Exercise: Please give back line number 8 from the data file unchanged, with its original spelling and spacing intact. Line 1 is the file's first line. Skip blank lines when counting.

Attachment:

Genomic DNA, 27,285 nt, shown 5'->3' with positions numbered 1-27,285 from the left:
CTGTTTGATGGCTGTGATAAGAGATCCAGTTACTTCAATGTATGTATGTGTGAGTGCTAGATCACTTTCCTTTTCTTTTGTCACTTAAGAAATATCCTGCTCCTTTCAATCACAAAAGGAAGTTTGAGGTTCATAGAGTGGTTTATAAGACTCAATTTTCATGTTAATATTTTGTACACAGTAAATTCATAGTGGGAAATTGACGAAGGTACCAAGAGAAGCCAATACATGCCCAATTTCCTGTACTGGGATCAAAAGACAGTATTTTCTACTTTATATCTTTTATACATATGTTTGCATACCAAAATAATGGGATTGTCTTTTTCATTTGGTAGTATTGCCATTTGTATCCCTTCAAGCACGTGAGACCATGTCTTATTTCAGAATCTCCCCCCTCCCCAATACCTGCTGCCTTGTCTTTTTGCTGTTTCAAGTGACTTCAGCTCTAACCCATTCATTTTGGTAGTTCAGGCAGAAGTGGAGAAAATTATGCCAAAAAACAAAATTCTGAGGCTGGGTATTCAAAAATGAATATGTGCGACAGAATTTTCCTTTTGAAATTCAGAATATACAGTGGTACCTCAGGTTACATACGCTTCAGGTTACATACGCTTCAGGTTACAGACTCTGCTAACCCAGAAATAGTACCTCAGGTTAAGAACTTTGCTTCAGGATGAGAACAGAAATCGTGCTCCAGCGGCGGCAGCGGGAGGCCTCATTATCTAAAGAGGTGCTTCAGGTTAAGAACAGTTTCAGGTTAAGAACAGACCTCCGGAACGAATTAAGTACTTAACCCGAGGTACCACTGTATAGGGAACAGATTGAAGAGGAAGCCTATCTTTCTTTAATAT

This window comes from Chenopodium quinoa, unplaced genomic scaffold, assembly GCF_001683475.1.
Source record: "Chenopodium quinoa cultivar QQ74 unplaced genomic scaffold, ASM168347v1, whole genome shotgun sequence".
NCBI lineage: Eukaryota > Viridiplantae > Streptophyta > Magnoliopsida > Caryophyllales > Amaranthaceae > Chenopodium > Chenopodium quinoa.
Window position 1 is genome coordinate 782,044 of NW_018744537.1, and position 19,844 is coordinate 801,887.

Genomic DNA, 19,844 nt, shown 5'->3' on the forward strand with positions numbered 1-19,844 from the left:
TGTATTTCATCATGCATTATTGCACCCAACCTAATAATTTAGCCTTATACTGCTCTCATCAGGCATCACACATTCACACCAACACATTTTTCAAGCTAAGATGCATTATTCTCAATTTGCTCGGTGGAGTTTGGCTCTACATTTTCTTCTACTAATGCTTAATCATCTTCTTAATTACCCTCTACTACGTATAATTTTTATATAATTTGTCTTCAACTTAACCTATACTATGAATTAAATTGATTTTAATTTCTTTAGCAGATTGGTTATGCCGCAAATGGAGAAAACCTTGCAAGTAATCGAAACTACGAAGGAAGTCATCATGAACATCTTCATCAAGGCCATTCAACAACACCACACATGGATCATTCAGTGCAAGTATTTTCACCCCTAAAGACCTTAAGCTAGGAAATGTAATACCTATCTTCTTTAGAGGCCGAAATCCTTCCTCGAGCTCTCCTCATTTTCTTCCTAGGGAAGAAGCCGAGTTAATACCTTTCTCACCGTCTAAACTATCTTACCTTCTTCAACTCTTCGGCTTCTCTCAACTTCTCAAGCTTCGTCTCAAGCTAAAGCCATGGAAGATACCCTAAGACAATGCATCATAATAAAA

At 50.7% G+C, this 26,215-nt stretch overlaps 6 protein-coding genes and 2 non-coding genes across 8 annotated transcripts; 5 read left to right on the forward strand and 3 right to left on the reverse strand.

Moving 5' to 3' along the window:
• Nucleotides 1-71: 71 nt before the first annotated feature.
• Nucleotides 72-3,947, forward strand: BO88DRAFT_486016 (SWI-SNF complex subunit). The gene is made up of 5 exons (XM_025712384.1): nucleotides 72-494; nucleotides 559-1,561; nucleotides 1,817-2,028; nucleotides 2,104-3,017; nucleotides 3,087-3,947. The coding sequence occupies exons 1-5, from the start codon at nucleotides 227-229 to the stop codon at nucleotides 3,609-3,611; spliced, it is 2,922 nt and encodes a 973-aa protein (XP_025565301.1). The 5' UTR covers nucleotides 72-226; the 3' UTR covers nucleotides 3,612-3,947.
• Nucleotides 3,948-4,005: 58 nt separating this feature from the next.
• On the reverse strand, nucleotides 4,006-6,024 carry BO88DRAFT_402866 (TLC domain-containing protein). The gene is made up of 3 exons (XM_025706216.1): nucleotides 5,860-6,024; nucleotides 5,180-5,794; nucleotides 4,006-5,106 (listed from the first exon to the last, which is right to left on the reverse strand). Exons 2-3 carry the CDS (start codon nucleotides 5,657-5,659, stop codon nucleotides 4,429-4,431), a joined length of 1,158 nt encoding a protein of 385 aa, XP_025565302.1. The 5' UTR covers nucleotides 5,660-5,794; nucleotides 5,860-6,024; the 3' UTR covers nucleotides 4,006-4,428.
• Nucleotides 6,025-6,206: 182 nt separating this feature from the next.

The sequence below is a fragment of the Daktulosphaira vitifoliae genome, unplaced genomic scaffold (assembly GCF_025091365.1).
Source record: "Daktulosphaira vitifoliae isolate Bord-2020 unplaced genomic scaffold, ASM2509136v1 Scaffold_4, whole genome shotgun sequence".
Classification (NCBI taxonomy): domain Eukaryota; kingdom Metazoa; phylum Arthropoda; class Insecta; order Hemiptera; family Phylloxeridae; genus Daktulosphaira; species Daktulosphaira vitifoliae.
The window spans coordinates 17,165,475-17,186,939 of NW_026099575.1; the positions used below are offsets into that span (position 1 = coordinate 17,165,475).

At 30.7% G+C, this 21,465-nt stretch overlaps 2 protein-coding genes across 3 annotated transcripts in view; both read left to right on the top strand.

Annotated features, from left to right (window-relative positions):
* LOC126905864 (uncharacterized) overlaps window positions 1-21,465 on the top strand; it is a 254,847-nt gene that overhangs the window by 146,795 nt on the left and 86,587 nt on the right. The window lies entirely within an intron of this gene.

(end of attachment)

TGTATTTCATCATGCATTATTGCACCCAACCTAATAATTTAGCCTTATACTGCTCTCATCAGGCATCACACATTCACACCAACACATTTTTCAAGCTAAGATGCATTATTCTCAATTTGCTCGGTGGAGTTTGGCTCTACATTTTCTTCTACTAATGCTTAATCATCTTCTTAATTACCCTCTACTACGTATAATTTTTATATAATTTGTCTTCAACTTAACCTATACTATGAATTAAATTGATTTTAATTTCTTTAGCAGATTGGTTATGCCGCAAATGGAGAAAACCTTGCAAGTAATCGAAACTACGAAGGAAGTCATCATGAACATCTTCATCAAGGCCATTCAACAACACCACACATGGATCATTCAGTGCAAGTATTTTCACCCCTAAAGACCTTAAGCTAGGAAATGTAATACCTATCTTCTTTAGAGGCCGAAATCCTTCCTCGAGCTCTCCTCATTTTCTTCCTAGGGAAGAAGCCGAGTTAATACCTTTCTCACCGTCTAAACTATCTTACCTTCTTCAACTCTTCGGCTTCTCTCAACTTCTCAAGCTTCGTCTCAAGCTAAAGCCATGGAAGATACCCTAAGACAATGCATCATAATAAAA